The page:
Study: Self-Control Depletes As Day Goes On

Study: Self-Control Depletes As Day Goes On

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The time of day could be correlated with how honest you are. If you're just waking up, you're more likely to tell the truth compared to later in the day. It's called the morning morality effect.

A Harvard University study finds that our ability to tell the truth diminishes towards the end of the day. Research suggests that the self-control needed to tell the truth fades throughout the day because we get tired. Lying becomes a little easier even if you're typically an honest person.

In one study, groups of young men and women were shown pattern of dots on a computer. One side of the screen (left vs right) had more dots than the other side. The volunteers had to tell the computer which side had the most dots. They were given 10 times more money for choosing dots on the right side, whether it had more dots or not. Those who played in the afternoon were more likely to keep fibbing and choosing the right side.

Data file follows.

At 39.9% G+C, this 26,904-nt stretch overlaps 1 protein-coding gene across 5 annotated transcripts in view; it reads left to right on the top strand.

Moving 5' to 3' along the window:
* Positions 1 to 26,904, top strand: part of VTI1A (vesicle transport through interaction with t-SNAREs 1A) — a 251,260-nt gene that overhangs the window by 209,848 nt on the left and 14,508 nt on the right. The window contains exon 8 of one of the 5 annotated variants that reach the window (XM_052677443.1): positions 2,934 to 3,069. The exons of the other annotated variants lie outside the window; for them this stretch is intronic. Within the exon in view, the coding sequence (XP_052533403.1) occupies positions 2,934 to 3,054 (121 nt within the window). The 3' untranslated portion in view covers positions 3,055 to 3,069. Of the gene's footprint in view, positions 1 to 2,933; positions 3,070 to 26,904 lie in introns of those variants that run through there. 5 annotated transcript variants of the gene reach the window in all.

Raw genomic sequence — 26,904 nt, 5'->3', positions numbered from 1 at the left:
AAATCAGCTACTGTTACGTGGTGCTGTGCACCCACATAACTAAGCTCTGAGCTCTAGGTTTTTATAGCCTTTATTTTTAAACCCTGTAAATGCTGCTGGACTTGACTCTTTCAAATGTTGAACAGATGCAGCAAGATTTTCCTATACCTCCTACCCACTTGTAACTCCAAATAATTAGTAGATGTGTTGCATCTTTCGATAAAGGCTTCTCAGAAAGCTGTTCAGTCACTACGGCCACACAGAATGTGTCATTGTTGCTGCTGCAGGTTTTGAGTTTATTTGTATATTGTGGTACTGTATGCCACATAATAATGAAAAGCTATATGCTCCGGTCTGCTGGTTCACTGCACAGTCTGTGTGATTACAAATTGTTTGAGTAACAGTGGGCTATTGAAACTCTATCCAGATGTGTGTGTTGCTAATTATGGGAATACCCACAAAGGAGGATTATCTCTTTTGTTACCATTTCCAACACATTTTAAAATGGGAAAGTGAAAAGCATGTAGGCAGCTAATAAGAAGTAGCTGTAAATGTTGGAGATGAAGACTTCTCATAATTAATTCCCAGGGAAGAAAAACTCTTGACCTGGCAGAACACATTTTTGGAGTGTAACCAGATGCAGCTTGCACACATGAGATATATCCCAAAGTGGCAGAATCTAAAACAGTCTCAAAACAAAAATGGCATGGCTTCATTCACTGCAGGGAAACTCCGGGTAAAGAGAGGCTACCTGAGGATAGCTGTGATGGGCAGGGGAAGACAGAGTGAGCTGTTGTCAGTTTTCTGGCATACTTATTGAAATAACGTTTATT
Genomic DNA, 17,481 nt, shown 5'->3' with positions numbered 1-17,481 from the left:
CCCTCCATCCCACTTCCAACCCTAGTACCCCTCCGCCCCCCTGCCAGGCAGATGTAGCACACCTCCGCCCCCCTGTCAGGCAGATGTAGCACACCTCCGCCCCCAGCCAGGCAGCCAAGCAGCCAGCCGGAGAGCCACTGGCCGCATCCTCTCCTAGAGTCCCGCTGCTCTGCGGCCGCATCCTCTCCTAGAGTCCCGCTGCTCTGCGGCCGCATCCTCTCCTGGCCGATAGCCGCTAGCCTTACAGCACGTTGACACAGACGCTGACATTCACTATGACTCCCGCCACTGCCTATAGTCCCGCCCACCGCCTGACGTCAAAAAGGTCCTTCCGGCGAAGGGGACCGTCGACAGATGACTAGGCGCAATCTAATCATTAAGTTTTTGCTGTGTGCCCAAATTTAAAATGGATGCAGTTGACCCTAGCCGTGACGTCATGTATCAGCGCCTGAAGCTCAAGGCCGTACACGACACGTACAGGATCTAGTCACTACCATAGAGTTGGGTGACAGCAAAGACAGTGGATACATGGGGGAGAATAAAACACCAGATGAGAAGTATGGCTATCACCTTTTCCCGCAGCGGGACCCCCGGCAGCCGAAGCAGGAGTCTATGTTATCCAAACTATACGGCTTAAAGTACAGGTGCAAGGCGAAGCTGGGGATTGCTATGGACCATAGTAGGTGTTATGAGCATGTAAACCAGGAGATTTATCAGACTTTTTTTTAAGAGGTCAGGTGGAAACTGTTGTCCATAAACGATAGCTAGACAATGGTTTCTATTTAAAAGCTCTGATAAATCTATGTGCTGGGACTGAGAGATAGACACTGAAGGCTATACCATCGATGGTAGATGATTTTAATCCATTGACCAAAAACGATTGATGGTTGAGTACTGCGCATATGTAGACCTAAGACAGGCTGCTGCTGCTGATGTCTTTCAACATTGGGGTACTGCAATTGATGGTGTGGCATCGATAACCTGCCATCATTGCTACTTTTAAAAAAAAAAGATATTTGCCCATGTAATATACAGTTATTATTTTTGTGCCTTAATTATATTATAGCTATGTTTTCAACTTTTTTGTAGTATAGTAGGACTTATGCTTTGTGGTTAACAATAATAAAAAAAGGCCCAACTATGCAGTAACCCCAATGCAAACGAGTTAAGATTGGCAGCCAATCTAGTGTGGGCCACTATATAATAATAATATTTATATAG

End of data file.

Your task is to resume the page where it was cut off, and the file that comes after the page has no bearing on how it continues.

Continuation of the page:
A second experiment tested if respondents could be primed with words related to morals. For example, word completion tasks like E_ _ _C_ _ and _ _ RAL were shown. People in the morning were more likely to see ETHICAL and MORAL, whereas people in the afternoon tended to see neutral words like EFFECTS and CORAL.

And these effects were most pronounced in people who prided themselves on being honest, the study says. It seems, according to the study authors, that humans have a gradually depleting self-regulatory process.

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